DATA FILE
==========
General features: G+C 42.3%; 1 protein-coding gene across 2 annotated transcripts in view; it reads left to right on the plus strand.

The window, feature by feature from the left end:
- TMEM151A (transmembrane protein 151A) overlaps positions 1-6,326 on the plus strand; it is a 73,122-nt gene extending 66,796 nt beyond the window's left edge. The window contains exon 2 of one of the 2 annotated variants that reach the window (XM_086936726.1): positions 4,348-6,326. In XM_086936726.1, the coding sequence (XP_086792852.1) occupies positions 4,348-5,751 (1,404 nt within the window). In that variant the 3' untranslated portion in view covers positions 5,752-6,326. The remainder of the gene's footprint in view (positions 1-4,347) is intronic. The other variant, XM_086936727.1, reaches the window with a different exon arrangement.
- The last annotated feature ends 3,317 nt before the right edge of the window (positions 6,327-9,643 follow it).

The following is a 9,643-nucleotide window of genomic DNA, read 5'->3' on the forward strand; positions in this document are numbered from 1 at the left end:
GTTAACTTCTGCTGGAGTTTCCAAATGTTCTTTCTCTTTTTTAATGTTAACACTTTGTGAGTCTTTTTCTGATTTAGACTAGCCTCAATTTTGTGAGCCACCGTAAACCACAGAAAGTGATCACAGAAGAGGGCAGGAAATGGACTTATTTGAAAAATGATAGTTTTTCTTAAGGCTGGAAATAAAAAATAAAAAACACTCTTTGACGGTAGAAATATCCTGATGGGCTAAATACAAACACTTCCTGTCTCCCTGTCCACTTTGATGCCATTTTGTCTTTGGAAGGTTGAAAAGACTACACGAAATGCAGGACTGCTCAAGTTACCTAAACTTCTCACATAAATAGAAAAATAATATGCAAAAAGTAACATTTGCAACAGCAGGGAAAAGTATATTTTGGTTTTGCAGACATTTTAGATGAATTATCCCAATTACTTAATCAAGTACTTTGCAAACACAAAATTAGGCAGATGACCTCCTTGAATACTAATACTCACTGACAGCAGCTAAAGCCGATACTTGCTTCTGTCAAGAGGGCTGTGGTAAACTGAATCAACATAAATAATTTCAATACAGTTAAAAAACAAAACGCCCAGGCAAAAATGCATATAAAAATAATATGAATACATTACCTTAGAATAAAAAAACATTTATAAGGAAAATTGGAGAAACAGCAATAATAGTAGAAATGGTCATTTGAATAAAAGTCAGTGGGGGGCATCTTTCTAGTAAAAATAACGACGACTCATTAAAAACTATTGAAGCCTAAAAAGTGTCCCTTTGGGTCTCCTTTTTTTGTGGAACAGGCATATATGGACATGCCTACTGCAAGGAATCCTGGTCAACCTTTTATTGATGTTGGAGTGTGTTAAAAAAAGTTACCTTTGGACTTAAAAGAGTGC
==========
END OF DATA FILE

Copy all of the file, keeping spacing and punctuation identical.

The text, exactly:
General features: G+C 42.3%; 1 protein-coding gene across 2 annotated transcripts in view; it reads left to right on the plus strand.

The window, feature by feature from the left end:
- TMEM151A (transmembrane protein 151A) overlaps positions 1-6,326 on the plus strand; it is a 73,122-nt gene extending 66,796 nt beyond the window's left edge. The window contains exon 2 of one of the 2 annotated variants that reach the window (XM_086936726.1): positions 4,348-6,326. In XM_086936726.1, the coding sequence (XP_086792852.1) occupies positions 4,348-5,751 (1,404 nt within the window). In that variant the 3' untranslated portion in view covers positions 5,752-6,326. The remainder of the gene's footprint in view (positions 1-4,347) is intronic. The other variant, XM_086936727.1, reaches the window with a different exon arrangement.
- The last annotated feature ends 3,317 nt before the right edge of the window (positions 6,327-9,643 follow it).

The following is a 9,643-nucleotide window of genomic DNA, read 5'->3' on the forward strand; positions in this document are numbered from 1 at the left end:
GTTAACTTCTGCTGGAGTTTCCAAATGTTCTTTCTCTTTTTTAATGTTAACACTTTGTGAGTCTTTTTCTGATTTAGACTAGCCTCAATTTTGTGAGCCACCGTAAACCACAGAAAGTGATCACAGAAGAGGGCAGGAAATGGACTTATTTGAAAAATGATAGTTTTTCTTAAGGCTGGAAATAAAAAATAAAAAACACTCTTTGACGGTAGAAATATCCTGATGGGCTAAATACAAACACTTCCTGTCTCCCTGTCCACTTTGATGCCATTTTGTCTTTGGAAGGTTGAAAAGACTACACGAAATGCAGGACTGCTCAAGTTACCTAAACTTCTCACATAAATAGAAAAATAATATGCAAAAAGTAACATTTGCAACAGCAGGGAAAAGTATATTTTGGTTTTGCAGACATTTTAGATGAATTATCCCAATTACTTAATCAAGTACTTTGCAAACACAAAATTAGGCAGATGACCTCCTTGAATACTAATACTCACTGACAGCAGCTAAAGCCGATACTTGCTTCTGTCAAGAGGGCTGTGGTAAACTGAATCAACATAAATAATTTCAATACAGTTAAAAAACAAAACGCCCAGGCAAAAATGCATATAAAAATAATATGAATACATTACCTTAGAATAAAAAAACATTTATAAGGAAAATTGGAGAAACAGCAATAATAGTAGAAATGGTCATTTGAATAAAAGTCAGTGGGGGGCATCTTTCTAGTAAAAATAACGACGACTCATTAAAAACTATTGAAGCCTAAAAAGTGTCCCTTTGGGTCTCCTTTTTTTGTGGAACAGGCATATATGGACATGCCTACTGCAAGGAATCCTGGTCAACCTTTTATTGATGTTGGAGTGTGTTAAAAAAAGTTACCTTTGGACTTAAAAGAGTGC